The scale of FCM retrenchment in the US is exaggerated by commonly cited CFTC figures, research by FOW has found.
Media reports over the past year have pointed to CFTC figures showing that pre-financial crisis, 190 FCMs were operational in the US, a figure that has fallen to 70 today.
While the numbers are correct, an analysis of the funds held by operational FCMs suggests that the number of significant players that have pulled out of the market is much lower than the commonly cited figure.
The CFTC publishes monthly reports totalling the funds held by FCMs on behalf of customers, a clear indication of their level of activity in the market.
Of the 190 firms at the high watermark of FCM registration in 2004, only 107 held any funds on behalf of customers. Of those, only 81 held more than $10m.
Figures for July 2016 reveal that of the 70 firms registered today, 61 hold funds on behalf of their clients and 56 of those hold more than $50m in funds in the two categories consistent with the 2004 figures (Customers’ Seg Required 4d(a)(2) and Customer Amount Pt. 30 Required).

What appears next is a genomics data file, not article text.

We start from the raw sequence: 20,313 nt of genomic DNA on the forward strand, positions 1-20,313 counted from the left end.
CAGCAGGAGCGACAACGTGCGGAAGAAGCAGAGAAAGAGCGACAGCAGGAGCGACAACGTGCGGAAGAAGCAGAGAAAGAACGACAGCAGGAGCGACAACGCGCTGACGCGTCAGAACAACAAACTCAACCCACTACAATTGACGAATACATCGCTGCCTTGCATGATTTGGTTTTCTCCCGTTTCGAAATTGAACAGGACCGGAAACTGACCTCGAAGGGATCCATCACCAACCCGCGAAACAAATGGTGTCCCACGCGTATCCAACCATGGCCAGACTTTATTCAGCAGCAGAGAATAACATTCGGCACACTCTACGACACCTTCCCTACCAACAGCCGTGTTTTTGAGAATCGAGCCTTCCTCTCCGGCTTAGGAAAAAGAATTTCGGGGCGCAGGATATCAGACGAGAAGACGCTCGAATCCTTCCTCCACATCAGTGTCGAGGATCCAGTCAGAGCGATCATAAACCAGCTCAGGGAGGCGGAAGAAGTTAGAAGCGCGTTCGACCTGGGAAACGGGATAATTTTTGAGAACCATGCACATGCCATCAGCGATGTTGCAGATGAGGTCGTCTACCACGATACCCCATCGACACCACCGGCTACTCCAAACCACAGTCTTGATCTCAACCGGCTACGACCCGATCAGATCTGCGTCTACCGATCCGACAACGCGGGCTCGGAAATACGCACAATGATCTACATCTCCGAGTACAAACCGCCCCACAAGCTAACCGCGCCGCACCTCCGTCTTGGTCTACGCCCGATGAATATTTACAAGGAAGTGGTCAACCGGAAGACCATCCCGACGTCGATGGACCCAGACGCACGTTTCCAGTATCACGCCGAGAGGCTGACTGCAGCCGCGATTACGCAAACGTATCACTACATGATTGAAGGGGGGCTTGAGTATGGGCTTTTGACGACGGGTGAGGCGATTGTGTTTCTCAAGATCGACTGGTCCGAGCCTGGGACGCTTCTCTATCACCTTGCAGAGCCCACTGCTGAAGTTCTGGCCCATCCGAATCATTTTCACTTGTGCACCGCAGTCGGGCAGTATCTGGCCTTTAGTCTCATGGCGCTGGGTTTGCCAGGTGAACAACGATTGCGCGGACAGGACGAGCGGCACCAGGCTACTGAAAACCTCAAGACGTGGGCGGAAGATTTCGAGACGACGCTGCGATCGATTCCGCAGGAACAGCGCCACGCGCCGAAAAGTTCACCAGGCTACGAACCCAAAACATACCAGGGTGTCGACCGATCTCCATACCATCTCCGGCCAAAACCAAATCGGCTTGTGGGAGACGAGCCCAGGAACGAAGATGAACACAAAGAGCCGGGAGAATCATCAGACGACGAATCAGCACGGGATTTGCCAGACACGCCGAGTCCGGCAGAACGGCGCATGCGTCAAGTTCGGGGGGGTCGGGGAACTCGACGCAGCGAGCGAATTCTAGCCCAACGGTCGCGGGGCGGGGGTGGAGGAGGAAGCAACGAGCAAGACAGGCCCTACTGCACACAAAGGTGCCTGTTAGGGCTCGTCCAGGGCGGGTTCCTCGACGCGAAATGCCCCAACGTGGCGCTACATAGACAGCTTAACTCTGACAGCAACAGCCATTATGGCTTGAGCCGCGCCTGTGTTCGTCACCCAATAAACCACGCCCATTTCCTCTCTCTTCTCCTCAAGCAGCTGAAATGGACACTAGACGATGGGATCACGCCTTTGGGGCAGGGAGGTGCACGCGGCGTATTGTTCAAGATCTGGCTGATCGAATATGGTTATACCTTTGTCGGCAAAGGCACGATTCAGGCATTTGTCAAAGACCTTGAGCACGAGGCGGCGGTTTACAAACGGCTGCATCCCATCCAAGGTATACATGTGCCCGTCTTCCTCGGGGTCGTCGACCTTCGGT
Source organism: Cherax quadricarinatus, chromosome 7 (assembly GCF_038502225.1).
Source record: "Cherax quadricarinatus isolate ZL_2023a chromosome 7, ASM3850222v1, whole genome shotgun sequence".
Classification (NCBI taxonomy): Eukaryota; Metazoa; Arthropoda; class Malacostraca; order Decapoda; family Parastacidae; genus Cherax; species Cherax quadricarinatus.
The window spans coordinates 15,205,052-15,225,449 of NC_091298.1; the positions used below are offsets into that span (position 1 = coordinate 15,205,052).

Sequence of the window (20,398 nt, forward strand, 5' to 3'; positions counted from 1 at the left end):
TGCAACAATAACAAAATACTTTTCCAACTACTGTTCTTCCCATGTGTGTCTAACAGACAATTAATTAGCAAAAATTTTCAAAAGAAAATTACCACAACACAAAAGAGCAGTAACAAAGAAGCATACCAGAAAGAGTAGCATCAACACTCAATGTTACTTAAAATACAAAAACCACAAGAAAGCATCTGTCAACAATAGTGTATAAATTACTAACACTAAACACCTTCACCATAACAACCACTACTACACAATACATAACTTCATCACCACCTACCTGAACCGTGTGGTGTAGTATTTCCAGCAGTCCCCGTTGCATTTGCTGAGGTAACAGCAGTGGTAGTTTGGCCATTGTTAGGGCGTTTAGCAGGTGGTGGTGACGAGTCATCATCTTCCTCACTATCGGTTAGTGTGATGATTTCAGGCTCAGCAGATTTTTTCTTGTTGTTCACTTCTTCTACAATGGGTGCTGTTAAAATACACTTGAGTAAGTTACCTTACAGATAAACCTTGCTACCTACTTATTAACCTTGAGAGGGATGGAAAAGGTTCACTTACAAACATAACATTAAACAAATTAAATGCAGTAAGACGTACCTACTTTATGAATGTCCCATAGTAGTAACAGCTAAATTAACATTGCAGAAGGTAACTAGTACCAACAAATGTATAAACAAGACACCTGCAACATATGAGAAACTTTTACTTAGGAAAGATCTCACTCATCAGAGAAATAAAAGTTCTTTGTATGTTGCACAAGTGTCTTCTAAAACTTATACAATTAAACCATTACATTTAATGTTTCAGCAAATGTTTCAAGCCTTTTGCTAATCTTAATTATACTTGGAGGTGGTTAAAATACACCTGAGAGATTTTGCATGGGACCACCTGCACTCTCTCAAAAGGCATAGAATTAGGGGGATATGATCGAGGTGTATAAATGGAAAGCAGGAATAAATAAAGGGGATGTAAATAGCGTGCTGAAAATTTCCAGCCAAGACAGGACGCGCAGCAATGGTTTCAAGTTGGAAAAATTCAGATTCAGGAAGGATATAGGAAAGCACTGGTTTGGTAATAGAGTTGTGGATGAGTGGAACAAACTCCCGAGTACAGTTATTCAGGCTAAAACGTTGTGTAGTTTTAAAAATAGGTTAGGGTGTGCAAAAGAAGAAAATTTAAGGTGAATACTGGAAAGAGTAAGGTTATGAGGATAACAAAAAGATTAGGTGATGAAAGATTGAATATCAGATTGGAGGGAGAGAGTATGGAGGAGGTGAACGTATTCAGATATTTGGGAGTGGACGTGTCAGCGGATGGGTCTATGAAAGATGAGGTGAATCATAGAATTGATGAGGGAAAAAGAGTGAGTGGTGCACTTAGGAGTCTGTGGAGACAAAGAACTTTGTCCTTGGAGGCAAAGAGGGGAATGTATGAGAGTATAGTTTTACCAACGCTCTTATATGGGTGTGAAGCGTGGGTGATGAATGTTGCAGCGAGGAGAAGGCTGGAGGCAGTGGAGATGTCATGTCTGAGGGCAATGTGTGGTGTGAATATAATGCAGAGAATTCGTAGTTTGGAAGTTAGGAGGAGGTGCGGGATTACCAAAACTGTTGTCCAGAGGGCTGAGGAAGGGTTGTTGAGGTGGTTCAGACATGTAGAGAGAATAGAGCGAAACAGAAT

William Mitting, publisher of FOW, said: “While the headlines suggest that the number of FCMs operational in the market has dropped by 63%, the number of firms with any significant client activity has dropped by a lot less: 30% or 22 firms.
“Of these the majority of de-registrations with the CFTC came from the result of mergers or acquisitions and so theoretically much of the capacity has been retained.
“However, what our research shows is that there is a clear barrier to entry into the market and this is likely to grow without significant changes to proposed regulations and market structure.
“While volumes have grown significantly since 2004, new entrants into the clearing market have failed to get traction and the market today is still dominated by the same major banks that dominated a decade ago.
“This trend has prevailed despite a desire by firms to establish multiple FCM relationships following the collapse of MF Global. It is clear that more must be done to enable competition in the market.”
New regulations are causing a strain on the provision of clearing services to the market.
Basel III leverage rules set to come into effect next year are forcing FCMs to offload clients with some banks requiring annual commissions of up to $280,000 to retain OTC clearing clients, according to ISDA research.
The findings are contained within a whitepaper published this week, which explores the increased barriers to entry across the market and looks at how radical reform is needed to put the industry on a more sustainable path.